And it’s also about getting artists into Germany’s expansive network of Kunstvereine and Kunsthallen. “We have a very curated stand,” said Raphaelle Bishoff from London’s Bishoff/Weiss, which was targeting not collectors but institutions with a ready-to-hang show composed of only two artists: Ruairiadh O’Connell’s aluminum screen prints of pantyhose and Matt Golden’s giant MDF board sanded down to dust—five hours of work that the nighttime cleaning crews almost swept away.

A noncommercial fair did not quite seem to appeal to those involved in ABC and Gallery Weekend—at least if one judged from the size of their AFB stands. Neugerriemschneider could have been awarded the prize for “most transparent gallery” for renting a large space that reflects their success while supporting the fair. Contemporary Fine Arts had a smaller booth than Johnen (although everybody loved CFA’s also very “curated” solo-show of Max Frisinger’s glass vitrines filled with junk thrown out by Berliners—a cross between Joseph Beuys’s swept-up dirt and Florian Slotawa’s balancing acts of retro-furniture).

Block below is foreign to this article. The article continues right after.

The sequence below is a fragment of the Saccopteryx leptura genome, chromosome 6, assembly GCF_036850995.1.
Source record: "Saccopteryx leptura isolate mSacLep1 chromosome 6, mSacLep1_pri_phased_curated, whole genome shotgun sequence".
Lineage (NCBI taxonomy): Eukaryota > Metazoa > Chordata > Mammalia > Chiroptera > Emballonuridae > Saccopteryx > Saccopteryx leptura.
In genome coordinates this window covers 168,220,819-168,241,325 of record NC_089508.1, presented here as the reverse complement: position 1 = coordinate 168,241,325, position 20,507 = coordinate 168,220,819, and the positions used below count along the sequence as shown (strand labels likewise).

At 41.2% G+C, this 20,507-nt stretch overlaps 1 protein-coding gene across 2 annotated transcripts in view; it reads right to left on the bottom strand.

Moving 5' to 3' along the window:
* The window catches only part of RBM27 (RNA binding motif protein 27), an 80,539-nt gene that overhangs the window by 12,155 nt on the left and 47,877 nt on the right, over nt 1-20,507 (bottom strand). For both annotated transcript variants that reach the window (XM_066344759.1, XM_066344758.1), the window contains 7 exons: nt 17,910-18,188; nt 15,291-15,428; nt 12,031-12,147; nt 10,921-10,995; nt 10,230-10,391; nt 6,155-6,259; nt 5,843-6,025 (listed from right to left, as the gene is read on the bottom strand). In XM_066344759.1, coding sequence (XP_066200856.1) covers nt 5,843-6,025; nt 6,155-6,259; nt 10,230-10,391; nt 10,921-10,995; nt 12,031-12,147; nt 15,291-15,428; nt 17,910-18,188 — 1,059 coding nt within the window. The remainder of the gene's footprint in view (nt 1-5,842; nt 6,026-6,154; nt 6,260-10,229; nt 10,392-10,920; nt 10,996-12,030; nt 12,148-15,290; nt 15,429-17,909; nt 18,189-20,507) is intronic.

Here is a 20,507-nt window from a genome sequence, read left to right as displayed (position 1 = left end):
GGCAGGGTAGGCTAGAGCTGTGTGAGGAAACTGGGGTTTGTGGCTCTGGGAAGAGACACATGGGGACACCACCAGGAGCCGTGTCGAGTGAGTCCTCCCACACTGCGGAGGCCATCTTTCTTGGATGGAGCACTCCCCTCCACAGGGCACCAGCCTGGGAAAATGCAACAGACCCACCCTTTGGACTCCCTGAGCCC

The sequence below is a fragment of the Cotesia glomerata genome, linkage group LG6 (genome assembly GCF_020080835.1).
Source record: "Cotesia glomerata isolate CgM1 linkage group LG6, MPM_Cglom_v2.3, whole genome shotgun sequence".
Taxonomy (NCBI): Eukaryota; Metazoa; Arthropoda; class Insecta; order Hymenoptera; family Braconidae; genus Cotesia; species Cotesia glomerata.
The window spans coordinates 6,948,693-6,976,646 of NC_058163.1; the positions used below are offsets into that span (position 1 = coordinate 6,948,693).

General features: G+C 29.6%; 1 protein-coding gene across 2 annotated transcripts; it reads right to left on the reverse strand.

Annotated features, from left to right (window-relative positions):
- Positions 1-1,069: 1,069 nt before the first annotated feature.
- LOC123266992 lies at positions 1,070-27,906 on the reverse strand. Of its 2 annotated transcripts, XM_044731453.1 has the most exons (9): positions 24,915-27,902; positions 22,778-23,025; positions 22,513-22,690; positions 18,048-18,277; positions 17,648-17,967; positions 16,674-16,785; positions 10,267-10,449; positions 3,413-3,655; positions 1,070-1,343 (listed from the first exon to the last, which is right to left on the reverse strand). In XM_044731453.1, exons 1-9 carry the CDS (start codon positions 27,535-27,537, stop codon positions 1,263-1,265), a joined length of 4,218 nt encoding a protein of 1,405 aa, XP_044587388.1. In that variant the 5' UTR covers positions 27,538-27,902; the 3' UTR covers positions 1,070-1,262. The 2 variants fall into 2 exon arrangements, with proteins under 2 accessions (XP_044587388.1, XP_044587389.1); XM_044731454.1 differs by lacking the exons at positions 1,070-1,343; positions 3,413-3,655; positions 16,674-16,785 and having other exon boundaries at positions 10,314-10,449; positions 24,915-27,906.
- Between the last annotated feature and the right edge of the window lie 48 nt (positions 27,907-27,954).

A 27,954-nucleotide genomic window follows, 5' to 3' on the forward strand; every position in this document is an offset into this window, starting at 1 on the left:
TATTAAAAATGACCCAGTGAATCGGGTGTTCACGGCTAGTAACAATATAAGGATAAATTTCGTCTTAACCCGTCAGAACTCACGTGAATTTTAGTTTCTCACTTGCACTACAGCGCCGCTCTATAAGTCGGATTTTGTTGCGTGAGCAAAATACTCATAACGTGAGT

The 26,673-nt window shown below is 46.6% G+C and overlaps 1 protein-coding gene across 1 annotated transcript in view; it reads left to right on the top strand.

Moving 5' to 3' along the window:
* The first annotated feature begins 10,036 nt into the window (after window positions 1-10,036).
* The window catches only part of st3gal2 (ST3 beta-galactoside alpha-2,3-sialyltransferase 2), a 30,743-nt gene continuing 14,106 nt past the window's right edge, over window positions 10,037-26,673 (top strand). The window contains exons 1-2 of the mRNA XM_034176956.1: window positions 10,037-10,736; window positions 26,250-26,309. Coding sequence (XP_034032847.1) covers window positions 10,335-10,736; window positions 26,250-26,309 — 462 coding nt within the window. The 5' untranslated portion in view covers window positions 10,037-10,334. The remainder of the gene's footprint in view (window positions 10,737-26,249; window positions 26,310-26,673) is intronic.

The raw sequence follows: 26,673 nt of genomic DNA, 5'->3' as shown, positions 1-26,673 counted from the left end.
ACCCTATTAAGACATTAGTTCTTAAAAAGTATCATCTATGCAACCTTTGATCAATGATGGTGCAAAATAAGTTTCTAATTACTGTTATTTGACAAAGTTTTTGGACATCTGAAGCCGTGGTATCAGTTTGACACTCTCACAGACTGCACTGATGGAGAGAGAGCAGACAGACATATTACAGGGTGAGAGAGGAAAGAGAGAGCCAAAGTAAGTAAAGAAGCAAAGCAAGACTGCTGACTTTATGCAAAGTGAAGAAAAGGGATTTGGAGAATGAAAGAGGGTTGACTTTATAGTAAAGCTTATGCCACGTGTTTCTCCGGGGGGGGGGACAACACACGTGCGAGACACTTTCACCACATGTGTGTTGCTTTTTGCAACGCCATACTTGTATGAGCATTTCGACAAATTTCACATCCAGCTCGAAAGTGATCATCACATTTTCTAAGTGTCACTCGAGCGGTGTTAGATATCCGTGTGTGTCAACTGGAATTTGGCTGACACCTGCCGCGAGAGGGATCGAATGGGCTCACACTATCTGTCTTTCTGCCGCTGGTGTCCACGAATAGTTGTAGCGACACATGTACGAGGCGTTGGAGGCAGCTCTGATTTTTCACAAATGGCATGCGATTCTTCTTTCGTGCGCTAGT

Left: Curator Nicollette Ramirez with the Armory Show's Paul Morris. Right: Charlotte von Koerber of Friends of the Nationalgalerie and artist Andreas Slominski.

The galleries neu, Klosterfelde, and Esther Schipper went for closer-cohabitation by sharing one single stand, smaller than neugerriemschneider’s. Commercial minimalism? “No comment,” said one guest. The downsizing seemed strange when two neu artists—Kitty Kraus and Karen Lidén—were nominated for this year’s National Gallery Prize for Young Art along with Cyprien Gaillard and Andro Wekua.

If the ABC organizers believed that they would teach AFB a few lessons about how an “innovative” fair is done, they have a ways to go. I can’t blame the artworks, which were exceptional, from Pavel Büchler’s rudimentary projector made with a flashing filament light bulb and a magnifying glass to Hanne Darboven’s 4 Jahreszeiten Film 1-6 (4 Seasons Film 1–6) from 1968. “That’s the work I’d want,” said Discoteca Flaming Star’s Wolfgang Mayer without a moment’s hesitation. But curator Marc Gloede appeared to be caught between the ABC organizers pushing particular galleries and the galleries pushing particular artists. And the otherwise splendid Marshall-Haus—with huge windows and winding staircases—couldn’t have been less suited for film projections and cramped black-box spaces.

What to do, now that the AFB–ABC “rivalry” seems to need refueling? Everyone, of course, had something to say—“revamp AFB”; “revamp ABC”; “open both in the first week of September”; “wait until Berlin gets rich and unsexy.” But, as usual, no one wanted to go on record, except for critic Raimar Stange: “The weather was the best part.”

Left: Dealer Daniel Schmidt with artists Erik Schmidt and Erik Smith. Right: Artists Sasha Rossman and Arturo Herrera.